Latino voter regis­tra­tion in Texas is surg­ing

2012 lev­els sur­passed along bor­der and in big cities de­spite short fund­ing

Houston Chronicle - - FRONT PAGE - By Bill Lam­brecht

WASH­ING­TON — Voter reg­is­tra­tions among Lati­nos are well ahead of 2012 along the Texas bor­der and in the state’s largest counties — likely fu­eled in part by Don­ald Trump’s in­cen­di­ary com­ments about people of Mex­i­can her­itage — de­spite a lag in fund­ing to non­par­ti­san groups sign­ing up vot­ers.

Bexar County of­fi­cials in San An­to­nio re­ported cross­ing the 1 mil­lion mark of reg­is­tered vot­ers for the first time, an ad­di­tional 30,000 people this year and 80,000 more than in the 2012 pres­i­den­tial elec­tion.

“That’s the size of a small town we’ve reg­is­tered this year,” said Bexar County Elec­tions Ad­min­is­tra­tor Jac­que­lyn Cal­la­nen.

She at­trib­uted the ex­pand­ing elec­torate to pop­u­la­tion growth and to an elec­tion sea­son she termed “non-con­ven­tional.”

Har­ris County al­ready has posted a 150,000 in­crease since 2012, thanks in part to the ad­di­tion of be­tween 1,200 and 1,500 newly nat­u­ral­ized citizens added each month to the voter rolls, Har­ris County Voter Registrar Mike Sul­li­van said.

Re­marks by Trump, the pre­sump­tive GOP presi-

den­tial nom­i­nee, com­bined with pro­pos­als for mass de­por­ta­tion, a bor­der wall and curbs on remittance­s im­mi­grants send back to Mex­ico have seeded what Lati­nos hope and ex­pect to be ex­plo­sive growth in their elec­tion-year in­flu­ence.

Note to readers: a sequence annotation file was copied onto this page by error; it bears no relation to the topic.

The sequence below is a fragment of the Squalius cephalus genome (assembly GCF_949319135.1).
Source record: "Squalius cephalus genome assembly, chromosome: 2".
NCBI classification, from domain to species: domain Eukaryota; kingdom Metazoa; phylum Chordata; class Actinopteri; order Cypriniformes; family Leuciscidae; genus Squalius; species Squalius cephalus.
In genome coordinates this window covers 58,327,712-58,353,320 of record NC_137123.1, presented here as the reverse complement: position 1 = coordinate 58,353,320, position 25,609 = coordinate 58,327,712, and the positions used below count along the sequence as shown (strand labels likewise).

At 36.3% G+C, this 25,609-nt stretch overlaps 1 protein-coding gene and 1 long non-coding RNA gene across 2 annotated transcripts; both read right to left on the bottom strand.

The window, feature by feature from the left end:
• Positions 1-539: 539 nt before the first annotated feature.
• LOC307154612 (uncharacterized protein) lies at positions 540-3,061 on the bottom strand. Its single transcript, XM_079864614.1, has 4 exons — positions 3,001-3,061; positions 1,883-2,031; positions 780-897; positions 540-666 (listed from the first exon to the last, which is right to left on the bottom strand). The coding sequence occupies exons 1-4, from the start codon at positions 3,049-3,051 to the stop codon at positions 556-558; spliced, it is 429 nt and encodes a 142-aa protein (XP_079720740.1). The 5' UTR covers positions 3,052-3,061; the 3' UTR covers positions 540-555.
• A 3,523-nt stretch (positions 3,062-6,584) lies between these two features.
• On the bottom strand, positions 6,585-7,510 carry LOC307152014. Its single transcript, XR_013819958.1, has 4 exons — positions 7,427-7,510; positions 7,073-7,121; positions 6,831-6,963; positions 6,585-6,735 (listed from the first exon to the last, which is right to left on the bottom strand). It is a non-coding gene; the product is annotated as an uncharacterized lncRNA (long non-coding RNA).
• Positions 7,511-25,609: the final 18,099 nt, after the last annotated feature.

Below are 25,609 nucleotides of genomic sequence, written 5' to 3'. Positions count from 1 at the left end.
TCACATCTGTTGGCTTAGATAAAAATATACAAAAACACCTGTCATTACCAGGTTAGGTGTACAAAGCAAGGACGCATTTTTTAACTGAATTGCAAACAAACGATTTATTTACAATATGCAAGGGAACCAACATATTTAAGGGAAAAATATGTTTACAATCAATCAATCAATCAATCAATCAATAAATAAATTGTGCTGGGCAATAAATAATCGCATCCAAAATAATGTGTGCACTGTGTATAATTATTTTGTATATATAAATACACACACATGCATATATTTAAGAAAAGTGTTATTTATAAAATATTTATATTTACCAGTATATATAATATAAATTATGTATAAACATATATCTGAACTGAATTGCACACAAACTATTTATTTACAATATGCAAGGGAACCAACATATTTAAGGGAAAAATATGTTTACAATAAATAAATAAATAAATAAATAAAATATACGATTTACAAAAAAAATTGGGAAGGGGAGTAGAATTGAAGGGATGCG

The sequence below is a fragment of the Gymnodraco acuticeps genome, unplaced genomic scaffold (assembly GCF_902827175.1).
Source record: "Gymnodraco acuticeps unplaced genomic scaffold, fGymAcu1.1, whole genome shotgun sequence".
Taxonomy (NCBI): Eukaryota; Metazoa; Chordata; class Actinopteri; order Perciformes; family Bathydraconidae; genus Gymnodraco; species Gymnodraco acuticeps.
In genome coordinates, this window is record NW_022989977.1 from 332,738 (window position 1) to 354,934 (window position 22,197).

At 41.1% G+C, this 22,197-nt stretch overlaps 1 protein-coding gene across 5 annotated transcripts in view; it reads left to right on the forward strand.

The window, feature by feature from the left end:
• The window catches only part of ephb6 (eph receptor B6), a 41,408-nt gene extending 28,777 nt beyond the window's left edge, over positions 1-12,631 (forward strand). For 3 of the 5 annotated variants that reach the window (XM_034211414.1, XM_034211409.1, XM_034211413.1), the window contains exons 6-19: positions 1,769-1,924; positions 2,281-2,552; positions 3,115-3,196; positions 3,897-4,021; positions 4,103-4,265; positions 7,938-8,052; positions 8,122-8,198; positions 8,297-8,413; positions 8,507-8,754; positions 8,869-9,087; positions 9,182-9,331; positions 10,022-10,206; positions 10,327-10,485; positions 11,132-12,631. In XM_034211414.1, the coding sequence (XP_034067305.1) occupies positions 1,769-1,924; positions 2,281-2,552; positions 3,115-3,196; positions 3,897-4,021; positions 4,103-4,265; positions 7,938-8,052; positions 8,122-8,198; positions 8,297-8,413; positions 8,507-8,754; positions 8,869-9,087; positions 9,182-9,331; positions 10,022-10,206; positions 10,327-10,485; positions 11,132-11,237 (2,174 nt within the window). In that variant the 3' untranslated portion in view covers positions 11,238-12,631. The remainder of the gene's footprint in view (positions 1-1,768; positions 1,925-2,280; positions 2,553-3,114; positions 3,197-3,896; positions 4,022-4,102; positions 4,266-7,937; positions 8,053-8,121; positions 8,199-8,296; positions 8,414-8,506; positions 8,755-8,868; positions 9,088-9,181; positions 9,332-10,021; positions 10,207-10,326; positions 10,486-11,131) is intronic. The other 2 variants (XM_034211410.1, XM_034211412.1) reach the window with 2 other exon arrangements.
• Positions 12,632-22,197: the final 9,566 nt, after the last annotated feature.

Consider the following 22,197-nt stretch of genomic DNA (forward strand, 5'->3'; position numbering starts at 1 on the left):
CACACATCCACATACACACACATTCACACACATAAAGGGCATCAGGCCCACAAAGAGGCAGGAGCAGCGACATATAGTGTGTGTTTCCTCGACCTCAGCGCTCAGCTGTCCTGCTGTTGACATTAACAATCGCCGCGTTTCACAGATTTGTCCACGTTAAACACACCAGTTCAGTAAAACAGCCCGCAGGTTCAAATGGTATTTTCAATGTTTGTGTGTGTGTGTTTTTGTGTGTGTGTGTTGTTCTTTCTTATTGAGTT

Many Latino lead­ers can cite the date Trump emerged — June 16, 2015 — with his “drugs … crime … rapists” al­le­ga­tions, pro­vid­ing more than a year for anger in im­mi­grant pop­u­la­tions to take root.

Late-break­ing race

Nonethe­less, groups de­voted to mo­bi­liz­ing Lati­nos con­tend that de­spite the many newly reg­is­tered vot­ers, they see com­pla­cency by donors and Demo­cratic Party lead­ers.

“Don’t count on Don­ald Trump being the guy who’s go­ing to get people out to vote in Novem­ber,” said Ben Mon­ter­roso, ex­ec­u­tive di­rec­tor of Cal­i­for­ni­abased Mi Fa­milia Vota.

Mi Fa­milia, which has of­fices in San An­to­nio, Hous­ton and Dal­las, has a goal of reg­is­ter­ing 95,000 people this year across the coun­try. The group is less than a third of the way there and at least 10,000 be­hind the pace of four years ago.

At this point in 2012, the Na­tional Coun­cil of La Raza had sig­nif­i­cant op­er­a­tions in Florida, Colorado and Ne­vada and lesser pro­grams in Texas and four other states. Last week, the group was fully up and run­ning only in Florida.

“We have one-fifth the fund­ing we had back then even though Lati­nos are the talk of the town,” said Clarissa Martinez-de-Cas­tro, the La Raza Coun­cil’s deputy vice pres­i­dent.

Part of the prob­lem, lead­ers say, are plan­ning de­lays due to the late­break­ing race for the Demo­cratic nom­i­na­tion. They say, too, that donor money that used to be spent on non­par­ti­san regis­tra­tion is land­ing in par­ti­san po­lit­i­cal op­er­a­tions.

“A lot of it is flow­ing di­rectly into PACs or fo­cused on ads and mail,” Martinez-de-Cas­tro said, “rather than the re­tail work and the el­bow grease it takes to bring new vot­ers into the equa­tion.”

In the runup to Cal­i­for­nia’s June 7 pri­mary, news ac­counts trum­peted the new po­tency of His­panic vot­ers, but the San An­to­nio-based Wil­liam C. Ve­lasquez In­sti­tute, which stud­ies Latino vot­ing trends, says those as­sess­ments were overblown.